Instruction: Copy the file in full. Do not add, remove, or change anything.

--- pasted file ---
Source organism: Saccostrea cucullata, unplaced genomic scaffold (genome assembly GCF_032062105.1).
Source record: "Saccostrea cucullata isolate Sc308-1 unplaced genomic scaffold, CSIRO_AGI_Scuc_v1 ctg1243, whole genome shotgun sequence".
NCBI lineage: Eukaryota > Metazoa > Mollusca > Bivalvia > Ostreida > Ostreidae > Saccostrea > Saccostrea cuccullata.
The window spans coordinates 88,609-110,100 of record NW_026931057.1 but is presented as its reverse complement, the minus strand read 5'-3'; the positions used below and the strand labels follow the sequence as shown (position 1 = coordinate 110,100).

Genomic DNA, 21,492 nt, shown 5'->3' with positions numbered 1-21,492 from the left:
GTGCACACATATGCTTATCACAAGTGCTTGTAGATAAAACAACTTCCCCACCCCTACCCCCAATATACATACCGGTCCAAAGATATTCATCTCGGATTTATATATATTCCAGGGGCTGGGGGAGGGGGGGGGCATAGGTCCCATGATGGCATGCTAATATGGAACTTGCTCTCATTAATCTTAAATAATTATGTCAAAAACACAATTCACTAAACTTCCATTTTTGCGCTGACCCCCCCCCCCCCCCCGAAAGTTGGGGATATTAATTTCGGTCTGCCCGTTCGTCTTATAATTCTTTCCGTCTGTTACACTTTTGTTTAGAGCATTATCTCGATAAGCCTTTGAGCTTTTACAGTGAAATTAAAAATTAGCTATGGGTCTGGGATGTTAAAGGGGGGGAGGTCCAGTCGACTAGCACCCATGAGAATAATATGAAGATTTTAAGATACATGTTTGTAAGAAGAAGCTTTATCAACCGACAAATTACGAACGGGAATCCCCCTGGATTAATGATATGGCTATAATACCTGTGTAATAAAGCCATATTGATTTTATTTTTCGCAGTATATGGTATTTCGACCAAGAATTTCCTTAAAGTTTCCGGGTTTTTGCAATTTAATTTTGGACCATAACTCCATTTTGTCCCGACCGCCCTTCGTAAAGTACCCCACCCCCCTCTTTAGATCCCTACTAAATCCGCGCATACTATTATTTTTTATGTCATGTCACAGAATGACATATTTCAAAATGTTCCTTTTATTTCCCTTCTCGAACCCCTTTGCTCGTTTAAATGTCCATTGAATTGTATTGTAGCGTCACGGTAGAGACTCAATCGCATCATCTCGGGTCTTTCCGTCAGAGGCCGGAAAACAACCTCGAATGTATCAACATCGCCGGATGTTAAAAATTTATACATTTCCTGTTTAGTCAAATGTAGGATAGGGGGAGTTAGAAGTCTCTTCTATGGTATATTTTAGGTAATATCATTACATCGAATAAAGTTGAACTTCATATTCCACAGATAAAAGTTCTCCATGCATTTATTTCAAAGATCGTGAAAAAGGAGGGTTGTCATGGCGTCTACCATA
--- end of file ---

Source organism: Saccostrea cucullata, unplaced genomic scaffold (genome assembly GCF_032062105.1).
Source record: "Saccostrea cucullata isolate Sc308-1 unplaced genomic scaffold, CSIRO_AGI_Scuc_v1 ctg1243, whole genome shotgun sequence".
NCBI lineage: Eukaryota > Metazoa > Mollusca > Bivalvia > Ostreida > Ostreidae > Saccostrea > Saccostrea cuccullata.
The window spans coordinates 88,609-110,100 of record NW_026931057.1 but is presented as its reverse complement, the minus strand read 5'-3'; the positions used below and the strand labels follow the sequence as shown (position 1 = coordinate 110,100).

Genomic DNA, 21,492 nt, shown 5'->3' with positions numbered 1-21,492 from the left:
GTGCACACATATGCTTATCACAAGTGCTTGTAGATAAAACAACTTCCCCACCCCTACCCCCAATATACATACCGGTCCAAAGATATTCATCTCGGATTTATATATATTCCAGGGGCTGGGGGAGGGGGGGGGCATAGGTCCCATGATGGCATGCTAATATGGAACTTGCTCTCATTAATCTTAAATAATTATGTCAAAAACACAATTCACTAAACTTCCATTTTTGCGCTGACCCCCCCCCCCCCCCCGAAAGTTGGGGATATTAATTTCGGTCTGCCCGTTCGTCTTATAATTCTTTCCGTCTGTTACACTTTTGTTTAGAGCATTATCTCGATAAGCCTTTGAGCTTTTACAGTGAAATTAAAAATTAGCTATGGGTCTGGGATGTTAAAGGGGGGGAGGTCCAGTCGACTAGCACCCATGAGAATAATATGAAGATTTTAAGATACATGTTTGTAAGAAGAAGCTTTATCAACCGACAAATTACGAACGGGAATCCCCCTGGATTAATGATATGGCTATAATACCTGTGTAATAAAGCCATATTGATTTTATTTTTCGCAGTATATGGTATTTCGACCAAGAATTTCCTTAAAGTTTCCGGGTTTTTGCAATTTAATTTTGGACCATAACTCCATTTTGTCCCGACCGCCCTTCGTAAAGTACCCCACCCCCCTCTTTAGATCCCTACTAAATCCGCGCATACTATTATTTTTTATGTCATGTCACAGAATGACATATTTCAAAATGTTCCTTTTATTTCCCTTCTCGAACCCCTTTGCTCGTTTAAATGTCCATTGAATTGTATTGTAGCGTCACGGTAGAGACTCAATCGCATCATCTCGGGTCTTTCCGTCAGAGGCCGGAAAACAACCTCGAATGTATCAACATCGCCGGATGTTAAAAATTTATACATTTCCTGTTTAGTCAAATGTAGGATAGGGGGAGTTAGAAGTCTCTTCTATGGTATATTTTAGGTAATATCATTACATCGAATAAAGTTGAACTTCATATTCCACAGATAAAAGTTCTCCATGCATTTATTTCAAAGATCGTGAAAAAGGAGGGTTGTCATGGCGTCTACCATA